Márta Fülöp

Márta Fülöp

Scientific Advisor and Head of the Social and Cultural Psychology Research Group of the Institute of Cognitive Neuroscience and Psychology, Hungarian Academy of Sciences and Professor of Social Psychology, Institute of Psychology, Eötvös Loránd University, Budapest



Patterns of Competitiveness-What kind of competitors are we and what are the potential implications in our life?

Competition and competitiveness have been controversial phenomena in the psychological literature, the negative sides were highlighted and the positive sides under-investigated. One explanation of this apparent bias have been the very simplified construct of competitiveness.

Competition results in winners and losers. Winning and losing have emotional, motivational, behavioural consequences. These consequences and the different patterns of reacting to winning and losing have been also under-researched.

Is there any relation between competitive attitudes characterizing an individual and how constructively that individual can cope with winning and losing? Are these psychological phenomena interrelated?

Are there constructive patterns of competitiveness and constructive ways of coping with winning and losing? Is there any type of competitiveness that seems to relate to better psychological and somatic health? Is there such a construct as “non-competitiveness”? Is competition avoidance healthy? Is a competitive school climate a risk for psychological and somatic health? Is a non-competitive school climate protective? How competitive patterns change with age and do they have any significance in our health in old age? Are competitive patterns culturally affected?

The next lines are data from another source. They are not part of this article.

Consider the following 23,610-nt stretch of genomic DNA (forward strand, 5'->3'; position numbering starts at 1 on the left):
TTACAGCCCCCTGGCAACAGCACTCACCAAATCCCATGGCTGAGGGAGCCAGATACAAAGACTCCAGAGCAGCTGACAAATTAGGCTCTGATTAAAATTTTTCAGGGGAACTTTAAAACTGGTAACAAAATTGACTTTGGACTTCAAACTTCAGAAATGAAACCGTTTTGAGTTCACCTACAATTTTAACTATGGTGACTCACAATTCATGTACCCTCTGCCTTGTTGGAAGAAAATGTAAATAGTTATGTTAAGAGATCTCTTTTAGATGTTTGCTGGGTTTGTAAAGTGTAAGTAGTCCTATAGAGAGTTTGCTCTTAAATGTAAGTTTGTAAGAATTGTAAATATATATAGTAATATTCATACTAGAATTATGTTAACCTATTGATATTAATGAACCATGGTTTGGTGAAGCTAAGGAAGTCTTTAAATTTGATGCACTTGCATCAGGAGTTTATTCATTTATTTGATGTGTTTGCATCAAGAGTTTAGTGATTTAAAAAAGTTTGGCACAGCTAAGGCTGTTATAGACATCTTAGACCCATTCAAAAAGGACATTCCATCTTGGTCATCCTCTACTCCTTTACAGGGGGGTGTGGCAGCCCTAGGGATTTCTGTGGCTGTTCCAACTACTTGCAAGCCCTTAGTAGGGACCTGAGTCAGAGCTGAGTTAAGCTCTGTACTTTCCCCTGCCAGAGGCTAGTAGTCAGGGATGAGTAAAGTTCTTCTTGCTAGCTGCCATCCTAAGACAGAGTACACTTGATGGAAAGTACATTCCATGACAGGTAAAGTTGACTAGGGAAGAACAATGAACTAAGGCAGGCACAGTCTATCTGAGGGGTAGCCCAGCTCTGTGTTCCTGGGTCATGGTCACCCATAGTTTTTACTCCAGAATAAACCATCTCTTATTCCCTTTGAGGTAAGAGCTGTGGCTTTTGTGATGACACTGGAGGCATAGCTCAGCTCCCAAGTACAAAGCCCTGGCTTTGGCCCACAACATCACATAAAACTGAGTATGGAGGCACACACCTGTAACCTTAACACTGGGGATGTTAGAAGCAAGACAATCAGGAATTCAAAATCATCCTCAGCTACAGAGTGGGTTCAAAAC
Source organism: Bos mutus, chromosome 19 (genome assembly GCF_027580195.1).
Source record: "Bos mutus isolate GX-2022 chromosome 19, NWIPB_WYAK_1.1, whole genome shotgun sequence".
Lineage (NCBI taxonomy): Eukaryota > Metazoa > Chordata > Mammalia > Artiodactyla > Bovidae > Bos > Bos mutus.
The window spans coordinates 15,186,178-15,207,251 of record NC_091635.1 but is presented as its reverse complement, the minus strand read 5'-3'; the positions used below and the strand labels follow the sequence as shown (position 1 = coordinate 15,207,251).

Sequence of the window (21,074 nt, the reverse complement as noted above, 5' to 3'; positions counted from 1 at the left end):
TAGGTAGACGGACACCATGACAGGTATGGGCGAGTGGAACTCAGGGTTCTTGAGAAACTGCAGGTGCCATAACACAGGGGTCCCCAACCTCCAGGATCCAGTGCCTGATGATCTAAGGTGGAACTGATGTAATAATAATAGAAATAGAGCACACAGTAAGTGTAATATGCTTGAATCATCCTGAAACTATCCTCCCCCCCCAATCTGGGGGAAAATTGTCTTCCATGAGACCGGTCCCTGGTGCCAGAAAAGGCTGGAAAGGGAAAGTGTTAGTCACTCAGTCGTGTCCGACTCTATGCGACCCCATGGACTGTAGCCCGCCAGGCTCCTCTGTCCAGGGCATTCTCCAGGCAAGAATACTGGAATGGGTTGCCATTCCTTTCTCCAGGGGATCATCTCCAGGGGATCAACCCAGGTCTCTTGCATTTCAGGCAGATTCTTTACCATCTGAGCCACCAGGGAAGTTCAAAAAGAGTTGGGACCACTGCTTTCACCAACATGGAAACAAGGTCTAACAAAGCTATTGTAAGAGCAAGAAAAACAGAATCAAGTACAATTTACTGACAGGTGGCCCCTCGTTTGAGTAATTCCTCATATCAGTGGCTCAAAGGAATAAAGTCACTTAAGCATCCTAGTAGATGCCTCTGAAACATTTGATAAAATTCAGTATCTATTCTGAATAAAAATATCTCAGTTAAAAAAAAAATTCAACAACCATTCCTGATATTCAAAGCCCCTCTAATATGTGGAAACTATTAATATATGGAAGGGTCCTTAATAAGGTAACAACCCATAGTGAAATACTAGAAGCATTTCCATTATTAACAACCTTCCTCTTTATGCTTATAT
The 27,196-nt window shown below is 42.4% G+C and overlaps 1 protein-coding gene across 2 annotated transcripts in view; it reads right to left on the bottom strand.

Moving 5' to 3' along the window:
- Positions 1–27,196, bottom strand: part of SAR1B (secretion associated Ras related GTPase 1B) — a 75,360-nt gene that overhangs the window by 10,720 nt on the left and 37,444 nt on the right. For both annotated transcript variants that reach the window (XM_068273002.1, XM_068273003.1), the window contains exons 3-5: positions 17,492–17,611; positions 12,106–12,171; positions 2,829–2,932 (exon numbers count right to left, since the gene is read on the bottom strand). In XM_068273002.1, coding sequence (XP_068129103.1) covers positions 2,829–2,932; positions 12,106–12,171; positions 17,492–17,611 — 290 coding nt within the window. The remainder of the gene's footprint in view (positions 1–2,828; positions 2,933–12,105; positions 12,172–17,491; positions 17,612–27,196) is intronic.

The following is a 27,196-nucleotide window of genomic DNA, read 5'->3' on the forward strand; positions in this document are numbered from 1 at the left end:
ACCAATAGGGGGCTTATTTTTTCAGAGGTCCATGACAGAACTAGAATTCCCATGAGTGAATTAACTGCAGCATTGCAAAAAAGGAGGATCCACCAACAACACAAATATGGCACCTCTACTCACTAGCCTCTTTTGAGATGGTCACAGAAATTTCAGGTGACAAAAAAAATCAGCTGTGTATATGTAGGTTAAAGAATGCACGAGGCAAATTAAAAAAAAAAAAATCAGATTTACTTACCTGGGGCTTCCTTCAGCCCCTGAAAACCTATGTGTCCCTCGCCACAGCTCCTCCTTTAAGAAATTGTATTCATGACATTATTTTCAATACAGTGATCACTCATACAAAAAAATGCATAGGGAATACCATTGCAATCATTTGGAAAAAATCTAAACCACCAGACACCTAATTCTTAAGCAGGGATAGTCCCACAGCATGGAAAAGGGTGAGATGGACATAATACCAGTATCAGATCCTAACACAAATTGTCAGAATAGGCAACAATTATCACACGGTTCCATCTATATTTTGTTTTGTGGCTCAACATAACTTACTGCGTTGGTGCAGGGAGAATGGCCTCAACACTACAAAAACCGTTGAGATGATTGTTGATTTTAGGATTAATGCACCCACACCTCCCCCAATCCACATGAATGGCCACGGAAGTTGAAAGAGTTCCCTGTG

The talk is going to revisit the concept of competitiveness and provide research evidence of a differentiated view of it which makes it possible to elaborate effective intervention to promote adaptive competitive behaviours and prevent the non-adaptive ones.

Short Bio
  • Recipient (in 2018) the distinguished Ranschburg Pál Plaque of the Hungarian Psychological Association for outstanding contribution to scientific research
  • Secretary General, International Association for Cross-Cultural Psychology
  • Secretary of International Affairs, Hungarian Psychological Association
  • Research Fellow of Japan Foundation (1996-1997)
  • Lindzey Fellow (1997-1998) Center for Advanced Study in Behavioral Sciences, Stanford, USA
  • Head of the Social Psychology Division of the Hungarian Psychological Association (2000-2008)